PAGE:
Unlocking the Secrets of the Brown Box… or Adventures of the Antiques Detective…
Last Summer I found a heavy wooden Brown painted Box at an estate sale. The box was full of nuts, bolts, old furniture hardware, both kinds of nails – straight and bent and other pieces left over from someone’s repair projects. I had my eye on a couple of door knobs, the furniture hardware and the box seemed like just a convenient way to carry the stuff.
When I got to Shady Lawn, I sorted out the items that I could use and discarded the rest. The empty Box seemed much heavier than I expected. I noticed that the box was made out of maple (a heavy dense wood) and then I just left it sitting on my workbench for several months.
I was still thinking that this is just a box that someone hammered together to hold their old hardware stuff. You know the “junk-drawer” stuff that we all have stashed somewhere.
The Box was solid but had a couple of minor problems. The top of the box wasn’t deep enough (by 1/2″) to line up with the front edge of the box so the little latch wouldn’t work. Further there was a 1/2″ gap where the bottom board didn’t touch the front of the box. There was some cotton rag type material jammed into the bottom crack so the small stuff wouldn’t fall out.
I decided that no one would buy a box with a gap (1/2″ crack) in the bottom and a lid latch that wouldn’t work. The solution was simple – knock the front board off and cut the sides back a 1/2″. The gap in the bottom would be gone and the lid would match-up with the front of the box.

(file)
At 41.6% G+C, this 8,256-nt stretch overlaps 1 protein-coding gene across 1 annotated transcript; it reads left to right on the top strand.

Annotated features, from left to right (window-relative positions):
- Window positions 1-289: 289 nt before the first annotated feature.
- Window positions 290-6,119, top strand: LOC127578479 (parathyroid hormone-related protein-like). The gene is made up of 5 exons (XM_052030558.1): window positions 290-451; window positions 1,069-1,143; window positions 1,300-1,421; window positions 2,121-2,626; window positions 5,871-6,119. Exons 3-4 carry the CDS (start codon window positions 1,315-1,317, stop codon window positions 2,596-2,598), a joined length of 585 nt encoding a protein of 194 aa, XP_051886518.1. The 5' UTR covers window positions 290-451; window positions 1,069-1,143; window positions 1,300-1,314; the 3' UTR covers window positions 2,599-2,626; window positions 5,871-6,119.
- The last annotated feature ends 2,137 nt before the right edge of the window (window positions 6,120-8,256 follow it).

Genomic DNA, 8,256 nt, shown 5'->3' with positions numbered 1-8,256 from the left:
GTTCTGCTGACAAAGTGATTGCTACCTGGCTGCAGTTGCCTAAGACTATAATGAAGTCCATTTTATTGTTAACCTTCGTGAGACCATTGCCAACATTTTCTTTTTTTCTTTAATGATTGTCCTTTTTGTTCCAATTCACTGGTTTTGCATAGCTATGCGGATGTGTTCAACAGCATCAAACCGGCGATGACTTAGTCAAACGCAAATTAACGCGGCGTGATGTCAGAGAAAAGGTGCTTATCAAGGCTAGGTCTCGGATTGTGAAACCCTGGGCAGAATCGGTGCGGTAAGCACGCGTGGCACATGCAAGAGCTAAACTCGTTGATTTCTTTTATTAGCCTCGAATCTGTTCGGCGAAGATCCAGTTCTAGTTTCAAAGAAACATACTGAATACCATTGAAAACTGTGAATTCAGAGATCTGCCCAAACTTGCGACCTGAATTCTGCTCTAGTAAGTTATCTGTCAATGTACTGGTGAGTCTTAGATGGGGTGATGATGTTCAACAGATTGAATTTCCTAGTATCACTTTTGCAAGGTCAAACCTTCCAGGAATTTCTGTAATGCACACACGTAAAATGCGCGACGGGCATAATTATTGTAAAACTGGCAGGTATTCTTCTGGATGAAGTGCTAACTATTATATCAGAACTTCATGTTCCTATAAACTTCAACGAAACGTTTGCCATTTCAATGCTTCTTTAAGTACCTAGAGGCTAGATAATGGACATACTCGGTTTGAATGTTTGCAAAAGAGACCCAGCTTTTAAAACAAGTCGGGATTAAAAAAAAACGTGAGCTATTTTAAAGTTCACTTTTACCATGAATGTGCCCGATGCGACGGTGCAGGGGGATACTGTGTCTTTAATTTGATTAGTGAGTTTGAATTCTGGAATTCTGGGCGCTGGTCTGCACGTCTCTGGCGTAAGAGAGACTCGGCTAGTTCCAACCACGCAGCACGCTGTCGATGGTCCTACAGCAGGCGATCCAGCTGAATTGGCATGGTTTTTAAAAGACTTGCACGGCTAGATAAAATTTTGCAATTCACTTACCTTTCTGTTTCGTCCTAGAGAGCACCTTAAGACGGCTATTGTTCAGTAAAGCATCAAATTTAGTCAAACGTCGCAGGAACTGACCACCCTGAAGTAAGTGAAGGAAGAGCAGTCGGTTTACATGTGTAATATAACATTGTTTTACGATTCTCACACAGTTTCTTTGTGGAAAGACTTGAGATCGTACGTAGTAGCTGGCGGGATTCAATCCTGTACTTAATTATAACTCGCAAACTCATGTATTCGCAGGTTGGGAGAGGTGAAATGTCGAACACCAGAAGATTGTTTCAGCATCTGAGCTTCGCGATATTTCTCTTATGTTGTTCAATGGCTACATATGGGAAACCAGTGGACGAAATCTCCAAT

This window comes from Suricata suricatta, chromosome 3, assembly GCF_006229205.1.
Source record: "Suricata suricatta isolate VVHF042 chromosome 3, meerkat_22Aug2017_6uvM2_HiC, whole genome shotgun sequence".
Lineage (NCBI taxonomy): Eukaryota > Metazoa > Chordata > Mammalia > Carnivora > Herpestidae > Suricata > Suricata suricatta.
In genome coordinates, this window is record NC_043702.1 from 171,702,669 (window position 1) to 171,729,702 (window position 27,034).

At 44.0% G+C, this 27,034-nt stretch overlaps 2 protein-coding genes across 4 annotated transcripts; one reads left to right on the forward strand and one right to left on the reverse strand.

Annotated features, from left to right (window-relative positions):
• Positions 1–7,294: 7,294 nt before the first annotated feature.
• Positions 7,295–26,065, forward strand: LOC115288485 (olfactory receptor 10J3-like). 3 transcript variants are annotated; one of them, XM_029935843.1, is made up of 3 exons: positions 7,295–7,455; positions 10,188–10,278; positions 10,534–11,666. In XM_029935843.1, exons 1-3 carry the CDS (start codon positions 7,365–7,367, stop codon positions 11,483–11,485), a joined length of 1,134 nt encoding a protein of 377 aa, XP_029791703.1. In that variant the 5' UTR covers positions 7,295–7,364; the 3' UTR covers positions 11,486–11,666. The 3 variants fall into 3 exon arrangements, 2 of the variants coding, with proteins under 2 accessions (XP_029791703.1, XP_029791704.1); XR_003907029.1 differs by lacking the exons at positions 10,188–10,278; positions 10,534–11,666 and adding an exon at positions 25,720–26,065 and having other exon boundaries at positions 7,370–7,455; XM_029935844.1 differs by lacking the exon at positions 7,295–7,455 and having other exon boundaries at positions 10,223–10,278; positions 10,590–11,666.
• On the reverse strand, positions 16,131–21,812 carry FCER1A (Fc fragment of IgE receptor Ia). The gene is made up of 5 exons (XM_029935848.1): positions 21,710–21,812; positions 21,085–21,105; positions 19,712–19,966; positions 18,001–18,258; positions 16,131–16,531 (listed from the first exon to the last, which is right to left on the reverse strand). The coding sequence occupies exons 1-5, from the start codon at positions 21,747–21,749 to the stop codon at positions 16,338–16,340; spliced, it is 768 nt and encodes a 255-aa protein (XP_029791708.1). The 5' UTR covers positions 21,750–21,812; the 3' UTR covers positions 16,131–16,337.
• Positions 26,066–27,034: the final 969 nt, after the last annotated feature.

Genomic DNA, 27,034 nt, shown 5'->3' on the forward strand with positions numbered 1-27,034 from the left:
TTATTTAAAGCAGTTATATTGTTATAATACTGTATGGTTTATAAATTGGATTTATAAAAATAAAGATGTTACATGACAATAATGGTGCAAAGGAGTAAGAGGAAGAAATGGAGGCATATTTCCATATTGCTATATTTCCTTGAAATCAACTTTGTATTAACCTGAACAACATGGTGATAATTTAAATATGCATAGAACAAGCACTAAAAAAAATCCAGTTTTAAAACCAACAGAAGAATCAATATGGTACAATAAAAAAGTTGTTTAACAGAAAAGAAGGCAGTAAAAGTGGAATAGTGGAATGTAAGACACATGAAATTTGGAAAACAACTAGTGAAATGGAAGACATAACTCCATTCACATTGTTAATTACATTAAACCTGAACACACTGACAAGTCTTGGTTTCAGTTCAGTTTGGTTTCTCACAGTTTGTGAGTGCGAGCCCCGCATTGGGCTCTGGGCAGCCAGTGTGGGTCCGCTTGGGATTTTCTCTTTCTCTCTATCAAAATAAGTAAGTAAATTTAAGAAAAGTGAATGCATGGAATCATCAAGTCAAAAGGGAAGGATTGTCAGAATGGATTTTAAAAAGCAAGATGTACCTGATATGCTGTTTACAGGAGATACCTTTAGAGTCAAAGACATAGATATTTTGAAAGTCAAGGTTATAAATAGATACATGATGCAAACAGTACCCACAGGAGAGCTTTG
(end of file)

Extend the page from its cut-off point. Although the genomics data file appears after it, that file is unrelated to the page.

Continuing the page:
When I knocked the front off, I noticed that it was nailed to the box with old square nails. That alone would date the box to the 1800′s. It was then obvious that both the bottom and top boards had dried out and shrunk through the years. The maple probably wasn’t fully dried out when the box was built.
I cut the side boards off a 1/2″ and nailed and glued the front back in place – problems solved! After the glue had dried, I started washing the dirt and grime off of the box. I then noticed what appeared to be something printed on the wood under the brown paint. I carefully scraped off some of the brown paint and slowly some painted or printed on image began to emerge. At that time I was thinking that this box was made out of some old shipping box wood.
By the time that I had scraped the brown paint off of the lid, it was obvious this box was originally made to hold tobacco. I scraped the brown off of all of the sides and the same IXL showed up to further reinforce that this was an original tobacco box. This box is a curious size at about 14″ wide by 14″ deep and 4 1/2″ tall which is larger than the modern cigar box but smaller than a shipping “crate”.
The graphics on the box lid indicate that it was made for or by “B & R. CLAYTORS, IXL TOBACCO, LYNCHBURG, VA.”
I then began my computer research to see what I could find out about this box. It turns out that a Claytor who was a tobacco merchant and a state senator bought the oldest house in Lynchburg in the 1830s. A newspaper report indicated that a Confederate soldier died in the Claytor’s Tobacco Factory Hospital in 1862. Further research indicated that the height of tobacco production in Lynchburg was in the 1880s.
So far I haven’t found out anything specifically about this box. Antique dealers and/or Appraisers like to find what we call a comparable or a similar box from another manufacturer, but I haven’t. I do however think that the Claytor and tobacco information that I have found would enable me to date this box to between the 1860′s and the 1880′s.
I’m still intrigued enough to try find out more about this box but unfortunately I may never totally satisfy my curiosity…